Sponsor Effect: Canada
bci, in partnership with the Center for Talent Innovation (CTI), has released a new research report that examines experiences with sponsorship in Canadian workplaces. The first research of its kind in Canada, Sponsor Effect: Canada1 explores the challenges faced by people of colour, Indigenous peoples, and women (including the intersections between these cultural identities) in attracting advocacy, and offers recommendations for leaders who wish to create cultures of inclusive sponsorship within their organizations.
What is sponsorship?
For years now CTI has spearheaded research on sponsorship globally. According to this research, sponsorship is a powerful relationship that occurs when a senior colleague, or “sponsor” does a minimum of three things for their “protégé”: goes out on a limb for them, advocates for their next promotion, and provides air cover when they make a mistake.2 This represents a higher bar of advocacy and support than does mentorship. Further, the support provided by sponsorship has been identified by CTI as a key tool for advancing the careers of people of colour and women. But our report finds that in Canada sponsorship is rare across the board, and that there is a strong need to leverage sponsorship more effectively in order to increase diversity and inclusion in our leadership ranks.
Key Findings of Our Study3
- Sponsorship is incredibly rare in Canada, especially compared to what CTI has seen in the US and UK
- Very few Canadian people of colour, Indigenous peoples, and women (and the intersections between these identities) have sponsors, despite being highly ambitious and willing to “go the extra mile” at work
- There is a sharp divide in the kinds of support white people, people of colour, and Indigenous peoples receive from senior colleagues:
- For white people, senior leaders are more likely to provide advocacy
- For people of colour and Indigenous peoples, senior colleagues are far more likely to give nurturing advice that focuses on how they can “fix” the way they are perceived, in areas like appearance and grooming, how to behave, and how to inspire others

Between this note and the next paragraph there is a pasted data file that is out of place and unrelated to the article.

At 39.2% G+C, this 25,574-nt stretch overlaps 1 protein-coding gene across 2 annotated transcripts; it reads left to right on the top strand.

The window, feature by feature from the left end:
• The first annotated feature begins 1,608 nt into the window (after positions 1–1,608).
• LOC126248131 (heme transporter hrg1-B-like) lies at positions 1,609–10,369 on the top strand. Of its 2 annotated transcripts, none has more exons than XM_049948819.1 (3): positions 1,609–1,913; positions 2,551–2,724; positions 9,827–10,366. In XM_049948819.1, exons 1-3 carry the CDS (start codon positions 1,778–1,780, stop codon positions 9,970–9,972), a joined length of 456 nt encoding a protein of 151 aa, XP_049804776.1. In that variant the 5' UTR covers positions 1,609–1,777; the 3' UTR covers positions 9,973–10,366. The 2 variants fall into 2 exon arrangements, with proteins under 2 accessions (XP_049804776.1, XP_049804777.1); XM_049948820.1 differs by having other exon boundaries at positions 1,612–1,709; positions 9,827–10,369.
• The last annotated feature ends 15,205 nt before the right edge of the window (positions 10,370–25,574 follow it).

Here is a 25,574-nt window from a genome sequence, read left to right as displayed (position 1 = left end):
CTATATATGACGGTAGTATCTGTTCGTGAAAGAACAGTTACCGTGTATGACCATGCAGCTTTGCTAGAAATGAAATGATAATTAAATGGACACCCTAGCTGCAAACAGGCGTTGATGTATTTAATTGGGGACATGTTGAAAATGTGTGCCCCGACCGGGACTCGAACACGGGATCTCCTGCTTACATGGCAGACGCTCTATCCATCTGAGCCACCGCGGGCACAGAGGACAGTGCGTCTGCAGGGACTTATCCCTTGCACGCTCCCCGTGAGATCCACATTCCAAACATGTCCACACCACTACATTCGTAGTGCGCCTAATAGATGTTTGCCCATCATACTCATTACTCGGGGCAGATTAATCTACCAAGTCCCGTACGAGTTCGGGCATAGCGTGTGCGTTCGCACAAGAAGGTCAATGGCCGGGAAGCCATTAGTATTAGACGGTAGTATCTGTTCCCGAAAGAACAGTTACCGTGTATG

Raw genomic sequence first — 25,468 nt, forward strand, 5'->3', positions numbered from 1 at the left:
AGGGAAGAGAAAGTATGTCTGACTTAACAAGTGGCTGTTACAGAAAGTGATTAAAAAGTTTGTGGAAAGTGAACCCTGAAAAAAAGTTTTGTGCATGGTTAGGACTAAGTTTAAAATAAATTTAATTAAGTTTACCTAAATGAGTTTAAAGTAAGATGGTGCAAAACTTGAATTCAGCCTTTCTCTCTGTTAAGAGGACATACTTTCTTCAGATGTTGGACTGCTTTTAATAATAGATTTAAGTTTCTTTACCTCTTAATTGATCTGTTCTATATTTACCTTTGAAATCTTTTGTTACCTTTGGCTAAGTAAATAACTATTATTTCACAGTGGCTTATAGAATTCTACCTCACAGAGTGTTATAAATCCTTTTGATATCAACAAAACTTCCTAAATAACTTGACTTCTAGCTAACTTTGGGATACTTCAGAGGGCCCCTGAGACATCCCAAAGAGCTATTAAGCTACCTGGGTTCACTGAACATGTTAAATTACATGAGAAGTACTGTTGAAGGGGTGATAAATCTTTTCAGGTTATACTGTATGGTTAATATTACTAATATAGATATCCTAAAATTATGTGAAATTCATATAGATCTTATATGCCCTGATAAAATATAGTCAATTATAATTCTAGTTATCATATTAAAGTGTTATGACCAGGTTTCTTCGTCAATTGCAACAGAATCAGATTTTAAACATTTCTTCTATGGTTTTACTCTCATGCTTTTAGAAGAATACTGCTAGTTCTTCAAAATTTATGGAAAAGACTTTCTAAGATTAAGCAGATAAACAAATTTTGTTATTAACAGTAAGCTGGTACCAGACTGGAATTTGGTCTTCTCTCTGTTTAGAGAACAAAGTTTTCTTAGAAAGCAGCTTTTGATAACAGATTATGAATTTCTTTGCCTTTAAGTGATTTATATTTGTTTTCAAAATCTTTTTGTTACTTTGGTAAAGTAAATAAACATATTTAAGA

- The majority of those in senior positions—white men—who self-identify as sponsors tend to sponsor people like themselves
- Many think leadership attributes are defined by white male standards, and people of colour and Indigenous peoples are more likely than white people to hold this perception
- Because of this common perception, people of colour, Indigenous peoples and women may not be seen as potential leaders, so sponsorship may not be offered to them
Why read the report?
Sponsor Effect: Canada provides data about the experiences of sponsorship in Canadian workplaces, including the barriers experienced by diverse and women professionals. But more importantly, it clearly outlines best practices and recommendations that senior leaders, potential protégés, human resource professionals, and diversity and inclusion professionals can employ to build cultures of advocacy and sponsorship within their organizations.
bci’s Inclusive Advocacy and Sponsorship Programming
bci provides targeted programming for key audiences (senior leaders, protégés, human resource professionals, and diversity and inclusion professionals) on supporting diverse and women professionals through concrete, actionable strategies for inclusive advocacy and sponsorship.
To learn more about our programming, contact Alyse Runyan at email@example.com or download our Inclusive Advocacy and Sponsorship Programming Guide here.